‘The grapes of wrath are growing heavy’
As well as raising questions about institutional processes, the #MeToo era poses dilemmas about the extent to which the past should now be reassessed, not merely in terms of behaviour but also curricula. Here, we present four perspectives on the issue of sexual abuse in academia
More than six months after the Harvey Weinstein scandal catapulted sexual harassment to the top of the cultural agenda, academia is among the industries still grappling with the extent of the problem that it faces, and what to do about it.
The #TimesUpAcademia Twitter campaign launched last month by the Scotland-based journalist Vonny Leclerc elicited a considerable response. An open-source document created late last year by former US academic Karen Kelsky contains nearly 2,500 reports of sexual misconduct in mostly US and Canadian universities. And a survey by the UK’s National Union of Students, published in April, found that although most students objected to sexual approaches from academics, fewer than one in 10 reported it when it occurred.
In response to the NUS survey, campaign organisation the 1752 Group, which was closely involved in the survey, said that UK universities’ current disciplinary procedures are unfit for purpose, and it called on them to “introduce professional boundaries that clearly define the expected relationship between a staff member and a student”, that “reflect the complexities of power and consent in the teaching relationship” and that punish transgressors.
Meanwhile, Australian universities are still scrambling to respond to last August’s report by the Australian Human Rights Commission, which found that one in 10 female university students has been sexually assaulted in the past two years, and that only 4 per cent of students believe that their universities are doing enough to support victims.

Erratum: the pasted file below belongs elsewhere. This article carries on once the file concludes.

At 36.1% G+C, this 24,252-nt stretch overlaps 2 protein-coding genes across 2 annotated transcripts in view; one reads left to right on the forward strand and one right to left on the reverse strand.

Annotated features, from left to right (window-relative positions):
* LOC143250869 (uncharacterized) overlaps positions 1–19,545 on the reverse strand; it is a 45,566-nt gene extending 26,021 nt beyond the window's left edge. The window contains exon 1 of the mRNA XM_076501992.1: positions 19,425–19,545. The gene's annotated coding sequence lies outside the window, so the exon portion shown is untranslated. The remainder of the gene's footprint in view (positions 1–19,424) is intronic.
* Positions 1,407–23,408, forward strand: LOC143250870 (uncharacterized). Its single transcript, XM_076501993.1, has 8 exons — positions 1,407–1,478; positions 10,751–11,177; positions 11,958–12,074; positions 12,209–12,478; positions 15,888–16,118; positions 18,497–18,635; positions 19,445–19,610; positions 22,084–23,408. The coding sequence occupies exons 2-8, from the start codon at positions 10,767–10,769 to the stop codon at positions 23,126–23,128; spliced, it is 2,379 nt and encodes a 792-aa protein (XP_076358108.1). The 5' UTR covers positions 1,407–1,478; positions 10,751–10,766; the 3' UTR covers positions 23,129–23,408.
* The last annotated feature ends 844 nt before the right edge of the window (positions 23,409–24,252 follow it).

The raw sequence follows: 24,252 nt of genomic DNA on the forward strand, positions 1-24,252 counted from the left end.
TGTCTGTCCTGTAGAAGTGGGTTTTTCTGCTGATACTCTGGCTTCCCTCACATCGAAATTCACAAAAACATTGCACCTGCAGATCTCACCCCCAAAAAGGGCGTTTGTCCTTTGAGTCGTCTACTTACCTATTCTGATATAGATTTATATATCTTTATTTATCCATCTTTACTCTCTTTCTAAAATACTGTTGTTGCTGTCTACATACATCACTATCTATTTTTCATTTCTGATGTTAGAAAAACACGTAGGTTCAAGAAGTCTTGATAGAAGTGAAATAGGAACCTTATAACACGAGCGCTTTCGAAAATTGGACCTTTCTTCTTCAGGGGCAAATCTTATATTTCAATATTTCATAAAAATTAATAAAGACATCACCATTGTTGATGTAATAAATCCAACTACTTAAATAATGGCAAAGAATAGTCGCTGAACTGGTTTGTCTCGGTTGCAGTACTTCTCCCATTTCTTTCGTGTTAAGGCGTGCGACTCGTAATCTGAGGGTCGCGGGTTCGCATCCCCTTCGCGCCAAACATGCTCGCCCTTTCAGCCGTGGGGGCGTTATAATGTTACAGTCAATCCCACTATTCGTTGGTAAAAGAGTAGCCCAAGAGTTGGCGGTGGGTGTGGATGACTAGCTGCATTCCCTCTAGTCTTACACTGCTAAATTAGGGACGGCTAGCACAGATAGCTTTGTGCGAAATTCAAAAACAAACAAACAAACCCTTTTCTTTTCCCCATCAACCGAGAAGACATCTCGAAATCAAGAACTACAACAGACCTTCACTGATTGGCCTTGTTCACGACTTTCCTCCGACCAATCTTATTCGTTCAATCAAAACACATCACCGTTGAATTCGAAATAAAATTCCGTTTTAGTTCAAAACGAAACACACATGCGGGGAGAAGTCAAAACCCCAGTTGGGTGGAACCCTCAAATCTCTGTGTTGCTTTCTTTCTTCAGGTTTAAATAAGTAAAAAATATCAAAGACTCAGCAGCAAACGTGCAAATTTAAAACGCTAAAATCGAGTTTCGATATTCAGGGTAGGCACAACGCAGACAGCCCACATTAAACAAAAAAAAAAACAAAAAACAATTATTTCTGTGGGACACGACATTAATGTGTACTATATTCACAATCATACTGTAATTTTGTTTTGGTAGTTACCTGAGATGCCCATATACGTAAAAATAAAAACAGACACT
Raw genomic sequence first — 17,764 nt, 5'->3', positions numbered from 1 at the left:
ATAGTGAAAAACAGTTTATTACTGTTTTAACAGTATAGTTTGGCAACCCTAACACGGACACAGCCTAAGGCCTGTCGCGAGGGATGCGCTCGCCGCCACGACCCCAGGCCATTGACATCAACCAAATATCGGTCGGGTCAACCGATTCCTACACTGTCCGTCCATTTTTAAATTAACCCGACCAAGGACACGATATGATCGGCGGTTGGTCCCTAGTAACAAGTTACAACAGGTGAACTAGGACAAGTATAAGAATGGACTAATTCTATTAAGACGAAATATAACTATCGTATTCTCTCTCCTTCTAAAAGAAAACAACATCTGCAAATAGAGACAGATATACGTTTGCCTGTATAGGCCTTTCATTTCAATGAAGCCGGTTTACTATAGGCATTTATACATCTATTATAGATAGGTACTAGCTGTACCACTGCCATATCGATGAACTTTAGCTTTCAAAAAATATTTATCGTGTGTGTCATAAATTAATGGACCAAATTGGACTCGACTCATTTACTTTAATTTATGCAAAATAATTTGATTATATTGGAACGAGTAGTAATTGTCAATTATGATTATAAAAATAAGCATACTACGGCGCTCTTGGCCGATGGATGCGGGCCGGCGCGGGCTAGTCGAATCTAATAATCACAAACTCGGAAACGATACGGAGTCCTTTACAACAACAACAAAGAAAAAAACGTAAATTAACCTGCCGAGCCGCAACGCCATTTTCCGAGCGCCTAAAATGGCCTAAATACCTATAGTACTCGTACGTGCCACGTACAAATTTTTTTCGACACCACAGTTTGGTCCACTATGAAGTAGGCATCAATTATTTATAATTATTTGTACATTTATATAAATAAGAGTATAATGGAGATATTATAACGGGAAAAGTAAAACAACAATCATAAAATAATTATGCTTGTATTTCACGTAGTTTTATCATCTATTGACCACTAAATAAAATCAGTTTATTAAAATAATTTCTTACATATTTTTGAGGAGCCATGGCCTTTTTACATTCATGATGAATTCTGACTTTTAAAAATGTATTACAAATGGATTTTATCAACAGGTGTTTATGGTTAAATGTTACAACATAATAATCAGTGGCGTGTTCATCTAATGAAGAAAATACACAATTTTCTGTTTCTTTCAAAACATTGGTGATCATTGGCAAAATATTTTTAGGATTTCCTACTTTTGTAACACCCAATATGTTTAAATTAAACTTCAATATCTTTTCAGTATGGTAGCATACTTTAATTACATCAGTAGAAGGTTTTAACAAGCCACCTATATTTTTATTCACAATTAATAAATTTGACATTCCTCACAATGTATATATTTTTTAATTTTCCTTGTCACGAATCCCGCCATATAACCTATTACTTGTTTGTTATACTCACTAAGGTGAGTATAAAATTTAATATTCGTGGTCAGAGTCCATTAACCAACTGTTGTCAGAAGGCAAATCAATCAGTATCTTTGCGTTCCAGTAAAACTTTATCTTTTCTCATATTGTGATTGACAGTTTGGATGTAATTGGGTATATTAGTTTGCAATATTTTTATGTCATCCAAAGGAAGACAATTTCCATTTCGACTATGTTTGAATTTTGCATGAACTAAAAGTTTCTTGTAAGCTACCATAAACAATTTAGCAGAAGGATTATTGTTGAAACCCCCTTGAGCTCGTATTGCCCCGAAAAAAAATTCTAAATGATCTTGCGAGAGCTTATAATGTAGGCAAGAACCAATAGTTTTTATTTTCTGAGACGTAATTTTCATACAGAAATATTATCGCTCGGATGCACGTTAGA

But, as well as raising questions about institutional processes, the #MeToo era poses dilemmas about the extent to which the past should now be reassessed, not merely in terms of behaviour but also curricula and reading lists.
Here, we present four perspectives on this broad issue. In one, an academic describes her slow-dawning realisation that her student relationship with her lecturer and, subsequently, PhD supervisor, was an abuse of power. In another, a former student finds her voice to speak out against the sexual harassment that she was subjected to by an academic after reading Sara Ahmed’s essay on sexual harassment. Another contribution reflects on whether the scholarship of those accused of sexual misconduct should still be taught. And a fourth reflects on how generations of literary scholars overlooked the sexually predatory behaviour of the “moral spokesman” of Steinbeck’s The Grapes of Wrath.
Towards the end of the novel, Steinbeck writes: “In the souls of the people the grapes of wrath are filling and growing heavy, growing heavy for the vintage.” He was not talking about sexual harassment, of course. But those words could easily apply to it.